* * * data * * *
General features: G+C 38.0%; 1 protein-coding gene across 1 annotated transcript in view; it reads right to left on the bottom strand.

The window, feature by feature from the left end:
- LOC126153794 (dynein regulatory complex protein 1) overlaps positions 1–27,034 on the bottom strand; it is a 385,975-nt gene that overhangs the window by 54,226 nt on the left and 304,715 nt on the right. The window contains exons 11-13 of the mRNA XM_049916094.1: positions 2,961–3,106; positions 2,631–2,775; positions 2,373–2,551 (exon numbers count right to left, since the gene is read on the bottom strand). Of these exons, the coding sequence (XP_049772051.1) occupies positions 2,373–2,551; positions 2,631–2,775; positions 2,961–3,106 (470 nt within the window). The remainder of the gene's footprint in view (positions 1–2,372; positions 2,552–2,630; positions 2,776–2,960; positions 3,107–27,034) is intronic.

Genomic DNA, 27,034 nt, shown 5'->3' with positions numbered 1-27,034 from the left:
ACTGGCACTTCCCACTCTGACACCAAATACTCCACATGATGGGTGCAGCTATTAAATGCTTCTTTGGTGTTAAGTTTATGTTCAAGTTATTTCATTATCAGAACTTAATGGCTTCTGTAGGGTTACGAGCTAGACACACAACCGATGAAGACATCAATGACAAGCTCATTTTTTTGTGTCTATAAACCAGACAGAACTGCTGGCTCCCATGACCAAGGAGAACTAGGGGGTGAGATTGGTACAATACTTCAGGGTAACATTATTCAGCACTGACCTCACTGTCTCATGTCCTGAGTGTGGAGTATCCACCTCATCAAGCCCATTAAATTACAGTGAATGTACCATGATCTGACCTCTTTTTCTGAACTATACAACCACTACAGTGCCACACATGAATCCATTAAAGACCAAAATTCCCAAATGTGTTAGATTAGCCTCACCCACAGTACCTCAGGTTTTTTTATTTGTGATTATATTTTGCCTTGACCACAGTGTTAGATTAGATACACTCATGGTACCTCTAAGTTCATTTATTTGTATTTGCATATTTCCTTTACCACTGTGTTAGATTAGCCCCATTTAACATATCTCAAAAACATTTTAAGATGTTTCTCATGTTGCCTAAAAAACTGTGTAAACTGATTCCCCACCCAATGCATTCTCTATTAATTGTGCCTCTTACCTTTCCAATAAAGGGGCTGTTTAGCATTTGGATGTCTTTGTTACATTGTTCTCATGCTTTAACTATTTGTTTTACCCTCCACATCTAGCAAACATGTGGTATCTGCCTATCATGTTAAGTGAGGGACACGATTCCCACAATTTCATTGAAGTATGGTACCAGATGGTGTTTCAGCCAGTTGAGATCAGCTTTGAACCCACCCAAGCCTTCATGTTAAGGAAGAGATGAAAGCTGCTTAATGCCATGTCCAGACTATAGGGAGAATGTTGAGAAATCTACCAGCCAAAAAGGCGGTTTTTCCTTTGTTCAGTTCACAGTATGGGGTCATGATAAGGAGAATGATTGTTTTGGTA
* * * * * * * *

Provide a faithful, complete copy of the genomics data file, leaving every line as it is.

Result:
General features: G+C 38.0%; 1 protein-coding gene across 1 annotated transcript in view; it reads right to left on the bottom strand.

The window, feature by feature from the left end:
- LOC126153794 (dynein regulatory complex protein 1) overlaps positions 1–27,034 on the bottom strand; it is a 385,975-nt gene that overhangs the window by 54,226 nt on the left and 304,715 nt on the right. The window contains exons 11-13 of the mRNA XM_049916094.1: positions 2,961–3,106; positions 2,631–2,775; positions 2,373–2,551 (exon numbers count right to left, since the gene is read on the bottom strand). Of these exons, the coding sequence (XP_049772051.1) occupies positions 2,373–2,551; positions 2,631–2,775; positions 2,961–3,106 (470 nt within the window). The remainder of the gene's footprint in view (positions 1–2,372; positions 2,552–2,630; positions 2,776–2,960; positions 3,107–27,034) is intronic.

Genomic DNA, 27,034 nt, shown 5'->3' with positions numbered 1-27,034 from the left:
ACTGGCACTTCCCACTCTGACACCAAATACTCCACATGATGGGTGCAGCTATTAAATGCTTCTTTGGTGTTAAGTTTATGTTCAAGTTATTTCATTATCAGAACTTAATGGCTTCTGTAGGGTTACGAGCTAGACACACAACCGATGAAGACATCAATGACAAGCTCATTTTTTTGTGTCTATAAACCAGACAGAACTGCTGGCTCCCATGACCAAGGAGAACTAGGGGGTGAGATTGGTACAATACTTCAGGGTAACATTATTCAGCACTGACCTCACTGTCTCATGTCCTGAGTGTGGAGTATCCACCTCATCAAGCCCATTAAATTACAGTGAATGTACCATGATCTGACCTCTTTTTCTGAACTATACAACCACTACAGTGCCACACATGAATCCATTAAAGACCAAAATTCCCAAATGTGTTAGATTAGCCTCACCCACAGTACCTCAGGTTTTTTTATTTGTGATTATATTTTGCCTTGACCACAGTGTTAGATTAGATACACTCATGGTACCTCTAAGTTCATTTATTTGTATTTGCATATTTCCTTTACCACTGTGTTAGATTAGCCCCATTTAACATATCTCAAAAACATTTTAAGATGTTTCTCATGTTGCCTAAAAAACTGTGTAAACTGATTCCCCACCCAATGCATTCTCTATTAATTGTGCCTCTTACCTTTCCAATAAAGGGGCTGTTTAGCATTTGGATGTCTTTGTTACATTGTTCTCATGCTTTAACTATTTGTTTTACCCTCCACATCTAGCAAACATGTGGTATCTGCCTATCATGTTAAGTGAGGGACACGATTCCCACAATTTCATTGAAGTATGGTACCAGATGGTGTTTCAGCCAGTTGAGATCAGCTTTGAACCCACCCAAGCCTTCATGTTAAGGAAGAGATGAAAGCTGCTTAATGCCATGTCCAGACTATAGGGAGAATGTTGAGAAATCTACCAGCCAAAAAGGCGGTTTTTCCTTTGTTCAGTTCACAGTATGGGGTCATGATAAGGAGAATGATTGTTTTGGTA